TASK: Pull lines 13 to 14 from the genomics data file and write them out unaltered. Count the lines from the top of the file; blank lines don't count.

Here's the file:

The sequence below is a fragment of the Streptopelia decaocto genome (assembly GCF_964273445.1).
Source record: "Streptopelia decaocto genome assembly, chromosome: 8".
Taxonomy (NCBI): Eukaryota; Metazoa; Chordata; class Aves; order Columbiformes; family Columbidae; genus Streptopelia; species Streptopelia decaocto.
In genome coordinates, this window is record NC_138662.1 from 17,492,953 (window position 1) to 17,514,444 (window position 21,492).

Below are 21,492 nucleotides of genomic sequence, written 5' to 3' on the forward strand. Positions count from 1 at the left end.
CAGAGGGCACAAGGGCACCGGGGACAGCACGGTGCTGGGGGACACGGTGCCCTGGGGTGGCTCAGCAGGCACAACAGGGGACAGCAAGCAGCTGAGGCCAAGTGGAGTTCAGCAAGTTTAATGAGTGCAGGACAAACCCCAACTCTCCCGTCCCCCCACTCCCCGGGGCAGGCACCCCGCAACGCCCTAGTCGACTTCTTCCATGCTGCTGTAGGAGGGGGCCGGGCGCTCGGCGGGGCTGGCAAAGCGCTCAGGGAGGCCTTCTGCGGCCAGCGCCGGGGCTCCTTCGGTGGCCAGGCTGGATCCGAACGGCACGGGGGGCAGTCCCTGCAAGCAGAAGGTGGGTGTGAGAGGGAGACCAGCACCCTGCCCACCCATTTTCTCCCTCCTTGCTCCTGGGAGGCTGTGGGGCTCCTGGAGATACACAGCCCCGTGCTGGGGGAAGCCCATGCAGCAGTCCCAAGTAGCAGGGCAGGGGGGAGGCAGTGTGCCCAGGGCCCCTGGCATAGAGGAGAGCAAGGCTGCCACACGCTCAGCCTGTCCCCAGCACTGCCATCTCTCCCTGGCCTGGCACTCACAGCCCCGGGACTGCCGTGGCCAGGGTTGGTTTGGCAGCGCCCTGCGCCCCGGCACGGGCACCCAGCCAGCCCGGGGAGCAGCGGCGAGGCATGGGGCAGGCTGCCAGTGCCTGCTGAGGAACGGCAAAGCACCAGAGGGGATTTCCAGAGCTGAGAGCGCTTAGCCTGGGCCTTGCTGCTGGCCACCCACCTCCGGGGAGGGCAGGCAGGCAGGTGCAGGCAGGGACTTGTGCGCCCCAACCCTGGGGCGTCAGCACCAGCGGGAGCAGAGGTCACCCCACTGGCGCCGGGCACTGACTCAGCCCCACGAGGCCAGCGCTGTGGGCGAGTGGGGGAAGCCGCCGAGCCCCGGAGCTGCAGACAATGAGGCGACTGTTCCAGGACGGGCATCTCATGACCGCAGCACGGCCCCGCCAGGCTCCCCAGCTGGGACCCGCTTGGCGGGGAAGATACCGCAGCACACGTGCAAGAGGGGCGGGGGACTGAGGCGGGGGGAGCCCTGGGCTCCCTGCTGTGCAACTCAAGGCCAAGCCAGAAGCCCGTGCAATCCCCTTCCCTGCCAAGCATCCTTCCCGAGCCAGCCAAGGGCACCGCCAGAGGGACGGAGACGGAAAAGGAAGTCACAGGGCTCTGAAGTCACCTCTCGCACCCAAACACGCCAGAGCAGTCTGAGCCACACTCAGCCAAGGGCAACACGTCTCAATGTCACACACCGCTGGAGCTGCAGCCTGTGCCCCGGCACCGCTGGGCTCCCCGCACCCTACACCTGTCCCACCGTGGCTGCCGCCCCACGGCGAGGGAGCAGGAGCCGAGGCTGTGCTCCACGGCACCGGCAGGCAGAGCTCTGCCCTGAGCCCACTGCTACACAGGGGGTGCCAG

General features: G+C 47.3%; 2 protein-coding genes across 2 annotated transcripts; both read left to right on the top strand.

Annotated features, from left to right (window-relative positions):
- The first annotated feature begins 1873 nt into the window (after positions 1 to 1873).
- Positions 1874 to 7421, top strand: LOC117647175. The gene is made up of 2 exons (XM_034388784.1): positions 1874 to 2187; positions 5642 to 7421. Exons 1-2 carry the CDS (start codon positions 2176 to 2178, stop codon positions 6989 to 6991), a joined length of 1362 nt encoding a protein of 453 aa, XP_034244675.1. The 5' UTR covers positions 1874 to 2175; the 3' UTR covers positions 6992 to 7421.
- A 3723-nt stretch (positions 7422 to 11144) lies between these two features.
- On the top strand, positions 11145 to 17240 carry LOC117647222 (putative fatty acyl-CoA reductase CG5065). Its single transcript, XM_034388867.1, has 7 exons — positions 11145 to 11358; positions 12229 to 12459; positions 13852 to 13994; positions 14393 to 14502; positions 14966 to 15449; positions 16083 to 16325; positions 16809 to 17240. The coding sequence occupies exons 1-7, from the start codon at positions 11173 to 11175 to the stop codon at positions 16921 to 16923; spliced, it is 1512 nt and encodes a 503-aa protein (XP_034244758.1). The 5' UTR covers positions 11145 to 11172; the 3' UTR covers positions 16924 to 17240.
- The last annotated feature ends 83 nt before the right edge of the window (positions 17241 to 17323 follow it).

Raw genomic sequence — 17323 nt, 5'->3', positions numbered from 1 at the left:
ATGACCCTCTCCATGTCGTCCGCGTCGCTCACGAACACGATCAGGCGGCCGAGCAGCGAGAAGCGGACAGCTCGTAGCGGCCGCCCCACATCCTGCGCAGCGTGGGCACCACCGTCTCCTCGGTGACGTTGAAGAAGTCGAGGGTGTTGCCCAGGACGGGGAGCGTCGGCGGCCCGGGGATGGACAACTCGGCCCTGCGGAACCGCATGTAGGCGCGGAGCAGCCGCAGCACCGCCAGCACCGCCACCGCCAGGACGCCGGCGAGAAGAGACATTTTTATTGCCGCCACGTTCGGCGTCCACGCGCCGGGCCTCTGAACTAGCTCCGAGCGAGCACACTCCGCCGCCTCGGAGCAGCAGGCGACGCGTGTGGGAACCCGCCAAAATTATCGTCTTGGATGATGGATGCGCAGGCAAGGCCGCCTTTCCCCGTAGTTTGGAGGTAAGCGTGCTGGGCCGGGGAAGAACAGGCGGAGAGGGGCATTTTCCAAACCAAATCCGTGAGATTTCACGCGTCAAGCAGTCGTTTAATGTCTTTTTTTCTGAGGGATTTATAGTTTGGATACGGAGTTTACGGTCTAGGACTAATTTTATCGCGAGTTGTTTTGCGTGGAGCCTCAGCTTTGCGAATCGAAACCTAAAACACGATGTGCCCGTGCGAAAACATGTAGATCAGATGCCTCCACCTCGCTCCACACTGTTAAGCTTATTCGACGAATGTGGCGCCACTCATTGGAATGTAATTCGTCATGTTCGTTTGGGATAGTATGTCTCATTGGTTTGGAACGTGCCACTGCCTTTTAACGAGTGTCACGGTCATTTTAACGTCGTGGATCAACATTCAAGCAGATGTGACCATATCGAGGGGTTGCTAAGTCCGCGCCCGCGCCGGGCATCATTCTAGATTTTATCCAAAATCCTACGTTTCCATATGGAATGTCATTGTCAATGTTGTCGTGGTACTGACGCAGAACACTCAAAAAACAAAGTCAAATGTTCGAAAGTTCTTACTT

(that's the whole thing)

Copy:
- The last annotated feature ends 83 nt before the right edge of the window (positions 17241 to 17323 follow it).

Raw genomic sequence — 17323 nt, 5'->3', positions numbered from 1 at the left: